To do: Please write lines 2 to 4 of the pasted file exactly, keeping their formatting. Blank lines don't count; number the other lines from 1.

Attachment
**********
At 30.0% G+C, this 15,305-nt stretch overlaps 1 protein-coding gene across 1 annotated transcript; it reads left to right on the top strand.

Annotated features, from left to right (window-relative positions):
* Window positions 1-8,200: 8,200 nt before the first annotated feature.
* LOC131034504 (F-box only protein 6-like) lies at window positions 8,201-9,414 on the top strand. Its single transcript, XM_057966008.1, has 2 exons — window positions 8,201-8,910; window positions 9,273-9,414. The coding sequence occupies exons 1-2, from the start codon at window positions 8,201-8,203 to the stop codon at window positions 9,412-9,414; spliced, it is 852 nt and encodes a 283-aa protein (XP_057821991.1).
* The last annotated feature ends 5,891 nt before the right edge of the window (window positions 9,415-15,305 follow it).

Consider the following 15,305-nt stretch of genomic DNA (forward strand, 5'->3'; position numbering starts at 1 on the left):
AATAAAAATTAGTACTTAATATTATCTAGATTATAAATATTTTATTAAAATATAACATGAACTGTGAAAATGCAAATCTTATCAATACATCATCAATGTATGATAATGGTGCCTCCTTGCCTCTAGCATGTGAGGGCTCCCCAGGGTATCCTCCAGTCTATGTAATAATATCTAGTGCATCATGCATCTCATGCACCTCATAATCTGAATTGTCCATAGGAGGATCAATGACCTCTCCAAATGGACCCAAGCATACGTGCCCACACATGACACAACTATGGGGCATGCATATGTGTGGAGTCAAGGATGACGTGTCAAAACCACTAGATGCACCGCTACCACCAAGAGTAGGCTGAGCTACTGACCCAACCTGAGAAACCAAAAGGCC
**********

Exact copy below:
Annotated features, from left to right (window-relative positions):
* Window positions 1-8,200: 8,200 nt before the first annotated feature.
* LOC131034504 (F-box only protein 6-like) lies at window positions 8,201-9,414 on the top strand. Its single transcript, XM_057966008.1, has 2 exons — window positions 8,201-8,910; window positions 9,273-9,414. The coding sequence occupies exons 1-2, from the start codon at window positions 8,201-8,203 to the stop codon at window positions 9,412-9,414; spliced, it is 852 nt and encodes a 283-aa protein (XP_057821991.1).